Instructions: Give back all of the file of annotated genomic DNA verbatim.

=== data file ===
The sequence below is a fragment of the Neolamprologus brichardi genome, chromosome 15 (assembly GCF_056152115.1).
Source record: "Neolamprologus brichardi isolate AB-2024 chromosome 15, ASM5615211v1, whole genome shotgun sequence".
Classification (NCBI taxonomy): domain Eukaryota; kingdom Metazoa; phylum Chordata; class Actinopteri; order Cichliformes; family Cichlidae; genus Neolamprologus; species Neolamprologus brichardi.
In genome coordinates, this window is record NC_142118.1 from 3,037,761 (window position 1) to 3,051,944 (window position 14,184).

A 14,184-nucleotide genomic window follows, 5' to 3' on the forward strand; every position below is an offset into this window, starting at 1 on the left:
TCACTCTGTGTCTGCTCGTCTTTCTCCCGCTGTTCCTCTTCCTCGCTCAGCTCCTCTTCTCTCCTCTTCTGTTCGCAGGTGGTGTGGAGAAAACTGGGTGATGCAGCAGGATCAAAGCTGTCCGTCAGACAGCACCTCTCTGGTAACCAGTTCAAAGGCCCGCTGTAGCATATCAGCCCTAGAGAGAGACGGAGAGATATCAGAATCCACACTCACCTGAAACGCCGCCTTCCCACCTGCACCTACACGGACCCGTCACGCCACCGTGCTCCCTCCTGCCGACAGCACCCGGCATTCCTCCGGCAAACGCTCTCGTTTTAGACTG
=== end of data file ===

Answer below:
The sequence below is a fragment of the Neolamprologus brichardi genome, chromosome 15 (assembly GCF_056152115.1).
Source record: "Neolamprologus brichardi isolate AB-2024 chromosome 15, ASM5615211v1, whole genome shotgun sequence".
Classification (NCBI taxonomy): domain Eukaryota; kingdom Metazoa; phylum Chordata; class Actinopteri; order Cichliformes; family Cichlidae; genus Neolamprologus; species Neolamprologus brichardi.
In genome coordinates, this window is record NC_142118.1 from 3,037,761 (window position 1) to 3,051,944 (window position 14,184).

A 14,184-nucleotide genomic window follows, 5' to 3' on the forward strand; every position below is an offset into this window, starting at 1 on the left:
TCACTCTGTGTCTGCTCGTCTTTCTCCCGCTGTTCCTCTTCCTCGCTCAGCTCCTCTTCTCTCCTCTTCTGTTCGCAGGTGGTGTGGAGAAAACTGGGTGATGCAGCAGGATCAAAGCTGTCCGTCAGACAGCACCTCTCTGGTAACCAGTTCAAAGGCCCGCTGTAGCATATCAGCCCTAGAGAGAGACGGAGAGATATCAGAATCCACACTCACCTGAAACGCCGCCTTCCCACCTGCACCTACACGGACCCGTCACGCCACCGTGCTCCCTCCTGCCGACAGCACCCGGCATTCCTCCGGCAAACGCTCTCGTTTTAGACTG